In 1853 a preacher and pioneer geologist named Thomas Condon arrived in Oregon Territory. He would embrace both religion and science and devote his life to educating others about Oregon’s ancient history.

Born in Ireland in 1822 he immigrated with his family to New York at an early age. After graduating from a Presbyterian seminary in 1852, he and his new wife, Cornelia Holt, set sail for their first missionary assignment in St. Helen’s, Oregon.

A Young Cornelia Condon

A Young Cornelia Condon

Courtesy Ellen Condon McCornack

After ten years in the Willamette Valley, he was transferred to The Dalles in Eastern Oregon in 1862. At the time gold strikes across the Northwest had transformed the town into a major provisional hub for miners. Everyone heading to and from distant mining camps stopped in town to stock up on supplies. Condon’s predecessor, the Reverend William Tenney had left town six months earlier remarking that it was one of the roughest, wildest places he’d ever been. But the Condon family settled in and Thomas found a small but eager congregation that grew and thrived.  

Teamsters in The Dalles

Teamsters in The Dalles

Courtesy The Oregon Historical Society, OrHi 950006


Thomas Condon always loved geology. He subscribed to scientific journals and collected rocks and fossils wherever he lived. Townspeople, teamsters, and soldiers stationed at Fort Dalles knew of his great knowledge of geology and began bringing him fossils to examine and identify.

Sheep Rock in the John Day Fossil Beds

Sheep Rock in the John Day Fossil Beds

Courtesy The Oregon Historical Society, ba013438

By 1865 Condon was accompanying the soldiers on trips into Oregon’s interior and was the first to recognize the scientific significance of the area now known as the John Day Fossil Beds – where nearly 50 million years of time are preserved.

The mid 1800s was considered the Golden Age of Paleontology. Scientists were in competition to discover fossil specimens that would support Charles Darwin’s new theory of evolution. Early on Condon had began corresponding with prominent East coast paleontologists and sent them fossil specimens he’d collected for identification. The paleontologists in turn had the status and money to write articles and get the new discoveries published in leading scientific journals.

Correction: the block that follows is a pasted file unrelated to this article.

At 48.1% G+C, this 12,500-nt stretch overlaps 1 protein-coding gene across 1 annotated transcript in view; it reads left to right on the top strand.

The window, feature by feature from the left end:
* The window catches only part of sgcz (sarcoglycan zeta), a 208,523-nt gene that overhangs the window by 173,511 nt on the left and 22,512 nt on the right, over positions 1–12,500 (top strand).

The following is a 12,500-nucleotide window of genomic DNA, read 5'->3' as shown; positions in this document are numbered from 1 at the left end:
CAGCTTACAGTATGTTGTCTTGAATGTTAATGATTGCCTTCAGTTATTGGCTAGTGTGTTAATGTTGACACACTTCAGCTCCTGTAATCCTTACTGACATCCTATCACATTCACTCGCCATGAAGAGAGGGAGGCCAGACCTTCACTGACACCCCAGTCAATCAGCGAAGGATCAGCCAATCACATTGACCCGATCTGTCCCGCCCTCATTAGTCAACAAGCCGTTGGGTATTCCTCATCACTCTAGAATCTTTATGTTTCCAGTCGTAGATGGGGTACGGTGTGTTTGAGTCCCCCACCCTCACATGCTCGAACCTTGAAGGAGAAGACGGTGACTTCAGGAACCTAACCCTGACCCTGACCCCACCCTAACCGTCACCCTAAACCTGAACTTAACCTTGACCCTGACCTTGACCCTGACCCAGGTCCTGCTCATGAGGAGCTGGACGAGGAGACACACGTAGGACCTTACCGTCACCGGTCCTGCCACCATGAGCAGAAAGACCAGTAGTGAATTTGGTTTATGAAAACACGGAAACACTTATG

Some of Condon’s most famous ancient discoveries included parts of small three-toed ancestors of the modern horse. Yale University professor O.C. Marsh called the fossils the “missing link” in horse evolution and would write significant papers on the subject using Condon’s fossil discoveries as part of the evidence.

"Turtle Cove" at the John Day Fossil Beds, 29 million years ago.

“Turtle Cove” at the John Day Fossil Beds, 29 million years ago.

Courtesy University of Oregon, Museum of Natural and Cultural History

Over the years Condon’s reputation as a learned scientist grew. From the start Condon saw no conflict between his deep religious beliefs and science; and educating the public about new ideas and discoveries was of paramount importance to him. He wrote several popular articles about Oregon geology all geared to a general audience.  

In 1872 the state legislature tapped Condon to become Oregon’s first state geologist. About the same time he accepted a position teaching geology at Pacific University in Forest Grove where he was named a full professor soon after. In 1876 he was appointed one of the first three original professors at the new University of Oregon and would use his large collection of fossils as teaching tools for nearly 30 years.

He would become one of the most beloved and sought after public speakers of his time and lectured extensively across the state – formally and informally – about Oregon geology and evolution.

Ancient Seal Fossil, University of Oregon Bulletin, May 1906.

Ancient Seal Fossil, University of Oregon Bulletin, May 1906.

In 1906 Condon would make his final discovery on the northern Oregon coast – a fossil skull of a rare ancient Pinniped, an extinct type of seal.

Today Thomas Condon’s original fossil collection lives at the University of Oregon. New discoveries are constantly being made at the John Day Fossil Beds National Monument – a wonderland he discovered and revealed to the world and where the Thomas Condon Paleontology Center welcomes all who visit.  

Thomas Condon: Of Faith and Fossils was written and produced by Nadine Jelsing and edited by Bruce Barrow. It airs Monday, February 22, 2016 at 9 p.m.

Resources and Information

  •  Thomas Condon, “Geological Notes from Oregon,” Overland Monthly, Oct. 1869
  •  Thomas Condon, “The Rocks of the John Day Valley,” Overland Monthly, May 1871
  •  Thomas Condon, “The Willamette Sound,” Overland Monthly, Nov. 1871
  •  Thomas Condon, “A New Fossil Pinniped From The Miocene of the Oregon Coast,” University of Oregon Bulletin, May 1906  
  •   Thomas Condon, The Two Islands and What Came of Them, 1902
  •   Ellen Condon McCornack, Thomas Condon, Pioneer Geologist of Oregon, 1928
  •   Robert D. Clark, The Odyssey of Thomas Condon, 1989
  •   Ellen Morris Bishop, In Search of Ancient Oregon, 2003
  •   Elizabeth L. Orr, William N. Orr, Geology of Oregon, 1964